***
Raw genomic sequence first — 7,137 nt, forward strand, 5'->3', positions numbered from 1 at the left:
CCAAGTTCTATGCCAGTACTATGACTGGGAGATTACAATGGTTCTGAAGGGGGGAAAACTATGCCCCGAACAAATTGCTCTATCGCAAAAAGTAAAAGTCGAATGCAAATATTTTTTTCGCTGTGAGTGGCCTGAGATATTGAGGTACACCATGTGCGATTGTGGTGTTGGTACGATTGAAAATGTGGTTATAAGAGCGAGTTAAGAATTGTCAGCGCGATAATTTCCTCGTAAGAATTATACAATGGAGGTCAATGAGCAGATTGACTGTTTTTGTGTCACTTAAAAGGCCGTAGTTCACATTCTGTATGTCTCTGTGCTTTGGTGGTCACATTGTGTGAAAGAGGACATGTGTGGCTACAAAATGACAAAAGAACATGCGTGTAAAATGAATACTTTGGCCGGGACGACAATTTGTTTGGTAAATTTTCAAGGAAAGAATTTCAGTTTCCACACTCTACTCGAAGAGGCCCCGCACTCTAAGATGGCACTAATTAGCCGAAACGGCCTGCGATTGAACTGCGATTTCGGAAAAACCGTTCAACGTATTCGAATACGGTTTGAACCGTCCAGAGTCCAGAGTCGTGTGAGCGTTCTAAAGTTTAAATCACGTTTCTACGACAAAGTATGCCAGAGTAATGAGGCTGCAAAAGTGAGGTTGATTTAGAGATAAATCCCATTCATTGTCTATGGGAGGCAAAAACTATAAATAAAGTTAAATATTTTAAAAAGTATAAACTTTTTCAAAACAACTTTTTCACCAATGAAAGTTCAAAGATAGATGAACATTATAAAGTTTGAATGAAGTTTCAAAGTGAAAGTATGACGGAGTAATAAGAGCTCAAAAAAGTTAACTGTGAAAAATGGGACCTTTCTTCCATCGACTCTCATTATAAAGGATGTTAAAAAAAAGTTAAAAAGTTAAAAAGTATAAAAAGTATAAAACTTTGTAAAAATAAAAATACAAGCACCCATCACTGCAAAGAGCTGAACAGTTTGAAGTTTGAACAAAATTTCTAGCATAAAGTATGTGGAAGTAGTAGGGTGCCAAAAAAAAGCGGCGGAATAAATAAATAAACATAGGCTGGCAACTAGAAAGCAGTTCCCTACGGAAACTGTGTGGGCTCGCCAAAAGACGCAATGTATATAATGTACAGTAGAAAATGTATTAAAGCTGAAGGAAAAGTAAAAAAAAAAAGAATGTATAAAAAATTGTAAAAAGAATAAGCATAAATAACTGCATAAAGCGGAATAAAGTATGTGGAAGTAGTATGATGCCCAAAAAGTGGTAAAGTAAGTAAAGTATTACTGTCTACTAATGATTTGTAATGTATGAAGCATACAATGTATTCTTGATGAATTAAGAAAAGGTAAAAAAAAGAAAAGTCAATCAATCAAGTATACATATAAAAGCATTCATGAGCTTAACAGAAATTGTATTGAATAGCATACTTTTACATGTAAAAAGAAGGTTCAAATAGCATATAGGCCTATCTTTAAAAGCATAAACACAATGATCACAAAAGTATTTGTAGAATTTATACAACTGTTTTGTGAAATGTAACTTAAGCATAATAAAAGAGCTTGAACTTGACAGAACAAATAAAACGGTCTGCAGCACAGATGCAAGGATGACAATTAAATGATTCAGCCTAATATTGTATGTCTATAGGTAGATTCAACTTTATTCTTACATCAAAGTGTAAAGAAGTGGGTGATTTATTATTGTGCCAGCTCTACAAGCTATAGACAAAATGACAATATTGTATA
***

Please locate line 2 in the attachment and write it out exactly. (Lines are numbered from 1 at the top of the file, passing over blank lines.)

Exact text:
CCAAGTTCTATGCCAGTACTATGACTGGGAGATTACAATGGTTCTGAAGGGGGGAAAACTATGCCCCGAACAAATTGCTCTATCGCAAAAAGTAAAAGTCGAATGCAAATATTTTTTTCGCTGTGAGTGGCCTGAGATATTGAGGTACACCATGTGCGATTGTGGTGTTGGTACGATTGAAAATGTGGTTATAAGAGCGAGTTAAGAATTGTCAGCGCGATAATTTCCTCGTAAGAATTATACAATGGAGGTCAATGAGCAGATTGACTGTTTTTGTGTCACTTAAAAGGCCGTAGTTCACATTCTGTATGTCTCTGTGCTTTGGTGGTCACATTGTGTGAAAGAGGACATGTGTGGCTACAAAATGACAAAAGAACATGCGTGTAAAATGAATACTTTGGCCGGGACGACAATTTGTTTGGTAAATTTTCAAGGAAAGAATTTCAGTTTCCACACTCTACTCGAAGAGGCCCCGCACTCTAAGATGGCACTAATTAGCCGAAACGGCCTGCGATTGAACTGCGATTTCGGAAAAACCGTTCAACGTATTCGAATACGGTTTGAACCGTCCAGAGTCCAGAGTCGTGTGAGCGTTCTAAAGTTTAAATCACGTTTCTACGACAAAGTATGCCAGAGTAATGAGGCTGCAAAAGTGAGGTTGATTTAGAGATAAATCCCATTCATTGTCTATGGGAGGCAAAAACTATAAATAAAGTTAAATATTTTAAAAAGTATAAACTTTTTCAAAACAACTTTTTCACCAATGAAAGTTCAAAGATAGATGAACATTATAAAGTTTGAATGAAGTTTCAAAGTGAAAGTATGACGGAGTAATAAGAGCTCAAAAAAGTTAACTGTGAAAAATGGGACCTTTCTTCCATCGACTCTCATTATAAAGGATGTTAAAAAAAAGTTAAAAAGTTAAAAAGTATAAAAAGTATAAAACTTTGTAAAAATAAAAATACAAGCACCCATCACTGCAAAGAGCTGAACAGTTTGAAGTTTGAACAAAATTTCTAGCATAAAGTATGTGGAAGTAGTAGGGTGCCAAAAAAAAGCGGCGGAATAAATAAATAAACATAGGCTGGCAACTAGAAAGCAGTTCCCTACGGAAACTGTGTGGGCTCGCCAAAAGACGCAATGTATATAATGTACAGTAGAAAATGTATTAAAGCTGAAGGAAAAGTAAAAAAAAAAAGAATGTATAAAAAATTGTAAAAAGAATAAGCATAAATAACTGCATAAAGCGGAATAAAGTATGTGGAAGTAGTATGATGCCCAAAAAGTGGTAAAGTAAGTAAAGTATTACTGTCTACTAATGATTTGTAATGTATGAAGCATACAATGTATTCTTGATGAATTAAGAAAAGGTAAAAAAAAGAAAAGTCAATCAATCAAGTATACATATAAAAGCATTCATGAGCTTAACAGAAATTGTATTGAATAGCATACTTTTACATGTAAAAAGAAGGTTCAAATAGCATATAGGCCTATCTTTAAAAGCATAAACACAATGATCACAAAAGTATTTGTAGAATTTATACAACTGTTTTGTGAAATGTAACTTAAGCATAATAAAAGAGCTTGAACTTGACAGAACAAATAAAACGGTCTGCAGCACAGATGCAAGGATGACAATTAAATGATTCAGCCTAATATTGTATGTCTATAGGTAGATTCAACTTTATTCTTACATCAAAGTGTAAAGAAGTGGGTGATTTATTATTGTGCCAGCTCTACAAGCTATAGACAAAATGACAATATTGTATA